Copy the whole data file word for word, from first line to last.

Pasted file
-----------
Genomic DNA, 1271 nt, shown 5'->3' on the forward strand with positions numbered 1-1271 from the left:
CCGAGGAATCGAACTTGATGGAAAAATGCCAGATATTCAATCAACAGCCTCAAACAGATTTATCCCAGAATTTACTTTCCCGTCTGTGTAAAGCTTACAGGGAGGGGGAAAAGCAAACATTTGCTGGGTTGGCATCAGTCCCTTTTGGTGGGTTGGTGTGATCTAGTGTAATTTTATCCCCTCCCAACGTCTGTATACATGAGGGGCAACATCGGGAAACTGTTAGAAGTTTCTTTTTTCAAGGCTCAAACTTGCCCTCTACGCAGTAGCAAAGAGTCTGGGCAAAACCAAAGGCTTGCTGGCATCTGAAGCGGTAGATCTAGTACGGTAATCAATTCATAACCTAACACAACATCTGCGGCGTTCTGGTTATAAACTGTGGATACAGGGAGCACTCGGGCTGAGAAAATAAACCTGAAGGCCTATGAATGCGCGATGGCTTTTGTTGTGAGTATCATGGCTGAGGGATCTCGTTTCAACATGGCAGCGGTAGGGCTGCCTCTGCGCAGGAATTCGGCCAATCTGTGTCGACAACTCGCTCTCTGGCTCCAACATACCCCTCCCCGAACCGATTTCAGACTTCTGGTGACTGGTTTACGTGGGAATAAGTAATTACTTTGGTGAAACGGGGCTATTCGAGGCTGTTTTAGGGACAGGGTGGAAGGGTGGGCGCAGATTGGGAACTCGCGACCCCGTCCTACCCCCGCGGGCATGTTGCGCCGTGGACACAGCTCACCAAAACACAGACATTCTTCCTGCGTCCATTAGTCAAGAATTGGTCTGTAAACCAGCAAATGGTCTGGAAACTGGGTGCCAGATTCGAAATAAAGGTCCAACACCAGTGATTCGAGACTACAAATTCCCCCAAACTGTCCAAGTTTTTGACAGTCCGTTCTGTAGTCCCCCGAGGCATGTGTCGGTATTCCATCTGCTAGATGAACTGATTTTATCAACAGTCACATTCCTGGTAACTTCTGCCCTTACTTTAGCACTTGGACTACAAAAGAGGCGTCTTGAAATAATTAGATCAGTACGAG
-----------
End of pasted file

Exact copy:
Genomic DNA, 1271 nt, shown 5'->3' on the forward strand with positions numbered 1-1271 from the left:
CCGAGGAATCGAACTTGATGGAAAAATGCCAGATATTCAATCAACAGCCTCAAACAGATTTATCCCAGAATTTACTTTCCCGTCTGTGTAAAGCTTACAGGGAGGGGGAAAAGCAAACATTTGCTGGGTTGGCATCAGTCCCTTTTGGTGGGTTGGTGTGATCTAGTGTAATTTTATCCCCTCCCAACGTCTGTATACATGAGGGGCAACATCGGGAAACTGTTAGAAGTTTCTTTTTTCAAGGCTCAAACTTGCCCTCTACGCAGTAGCAAAGAGTCTGGGCAAAACCAAAGGCTTGCTGGCATCTGAAGCGGTAGATCTAGTACGGTAATCAATTCATAACCTAACACAACATCTGCGGCGTTCTGGTTATAAACTGTGGATACAGGGAGCACTCGGGCTGAGAAAATAAACCTGAAGGCCTATGAATGCGCGATGGCTTTTGTTGTGAGTATCATGGCTGAGGGATCTCGTTTCAACATGGCAGCGGTAGGGCTGCCTCTGCGCAGGAATTCGGCCAATCTGTGTCGACAACTCGCTCTCTGGCTCCAACATACCCCTCCCCGAACCGATTTCAGACTTCTGGTGACTGGTTTACGTGGGAATAAGTAATTACTTTGGTGAAACGGGGCTATTCGAGGCTGTTTTAGGGACAGGGTGGAAGGGTGGGCGCAGATTGGGAACTCGCGACCCCGTCCTACCCCCGCGGGCATGTTGCGCCGTGGACACAGCTCACCAAAACACAGACATTCTTCCTGCGTCCATTAGTCAAGAATTGGTCTGTAAACCAGCAAATGGTCTGGAAACTGGGTGCCAGATTCGAAATAAAGGTCCAACACCAGTGATTCGAGACTACAAATTCCCCCAAACTGTCCAAGTTTTTGACAGTCCGTTCTGTAGTCCCCCGAGGCATGTGTCGGTATTCCATCTGCTAGATGAACTGATTTTATCAACAGTCACATTCCTGGTAACTTCTGCCCTTACTTTAGCACTTGGACTACAAAAGAGGCGTCTTGAAATAATTAGATCAGTACGAG